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Brains Trust

noun, (sometimes lowercase) British.
a panel of experts on radio or television, giving impromptu answers to selected questions from the listening audience.

brain trust

a group of experts from various fields who serve as unofficial consultants on matters of policy and strategy.
Also, British, Brains Trust.
Origin of brain trust
1905-10, Americanism Unabridged
Based on the Random House Dictionary, © Random House, Inc. 2016.
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British Dictionary definitions for brains-trust

brains trust

a group of knowledgeable people who discuss topics in public or on radio or television
(US) Also called brain trust. a group of experts who advise the government
Collins English Dictionary - Complete & Unabridged 2012 Digital Edition
© William Collins Sons & Co. Ltd. 1979, 1986 © HarperCollins
Publishers 1998, 2000, 2003, 2005, 2006, 2007, 2009, 2012
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Word Origin and History for brains-trust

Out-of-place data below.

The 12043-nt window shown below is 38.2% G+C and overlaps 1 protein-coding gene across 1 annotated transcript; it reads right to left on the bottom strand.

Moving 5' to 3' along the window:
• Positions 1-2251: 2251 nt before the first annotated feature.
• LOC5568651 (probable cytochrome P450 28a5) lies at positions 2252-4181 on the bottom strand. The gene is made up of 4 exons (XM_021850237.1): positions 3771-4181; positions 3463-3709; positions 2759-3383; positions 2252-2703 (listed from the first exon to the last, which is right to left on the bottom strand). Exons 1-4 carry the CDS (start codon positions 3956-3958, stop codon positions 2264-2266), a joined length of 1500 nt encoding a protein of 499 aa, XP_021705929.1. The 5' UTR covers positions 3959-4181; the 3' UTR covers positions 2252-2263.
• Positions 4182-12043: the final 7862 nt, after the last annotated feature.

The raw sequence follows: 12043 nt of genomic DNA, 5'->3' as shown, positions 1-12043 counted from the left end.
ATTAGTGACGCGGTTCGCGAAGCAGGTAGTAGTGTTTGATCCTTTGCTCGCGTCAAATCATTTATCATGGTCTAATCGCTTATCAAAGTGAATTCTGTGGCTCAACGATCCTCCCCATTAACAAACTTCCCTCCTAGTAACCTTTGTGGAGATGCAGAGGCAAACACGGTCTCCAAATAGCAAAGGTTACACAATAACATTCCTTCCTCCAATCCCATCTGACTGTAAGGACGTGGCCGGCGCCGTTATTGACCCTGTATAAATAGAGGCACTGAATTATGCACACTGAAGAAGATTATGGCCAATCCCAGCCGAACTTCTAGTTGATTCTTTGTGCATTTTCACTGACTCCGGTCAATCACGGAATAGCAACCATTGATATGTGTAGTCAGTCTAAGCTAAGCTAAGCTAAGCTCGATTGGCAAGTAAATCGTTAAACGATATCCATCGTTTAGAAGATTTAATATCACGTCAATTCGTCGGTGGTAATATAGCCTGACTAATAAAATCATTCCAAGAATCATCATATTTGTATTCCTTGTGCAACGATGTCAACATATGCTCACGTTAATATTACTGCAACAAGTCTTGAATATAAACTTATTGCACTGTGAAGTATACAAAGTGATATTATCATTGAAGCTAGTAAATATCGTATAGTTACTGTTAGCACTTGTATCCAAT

brain trust


occasionally used since early 1900s, it became current in 1933, in reference to the intellectuals gathered by U.S. President Franklin D. Roosevelt as advisors; from brain (n.) + trust (n.).

Online Etymology Dictionary, © 2010 Douglas Harper
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brains-trust in Culture

brain trust definition

A group of experts who serve as advisers to a government or an organization: “Before being appointed to the cabinet, Brown had been a leading figure in a financial brain trust.”

brain trust definition

A group of intellectuals and planners who act as advisers, especially to a government. The phrase is particularly associated with the presidency of Franklin D. Roosevelt.

The American Heritage® New Dictionary of Cultural Literacy, Third Edition
Copyright © 2005 by Houghton Mifflin Company.
Published by Houghton Mifflin Company. All rights reserved.
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Idioms and Phrases with brains-trust

brain trust

A group of experts who serve as unofficial but vital advisers. For example, Each town manager seemed to have his or her own brain trust, which of course changed with every election. This term, closely associated with President Franklin Roosevelt's advisers on domestic and foreign policy in the early 1930s, was first recorded in 1910.
The American Heritage® Idioms Dictionary
Copyright © 2002, 2001, 1995 by Houghton Mifflin Company. Published by Houghton Mifflin Company.
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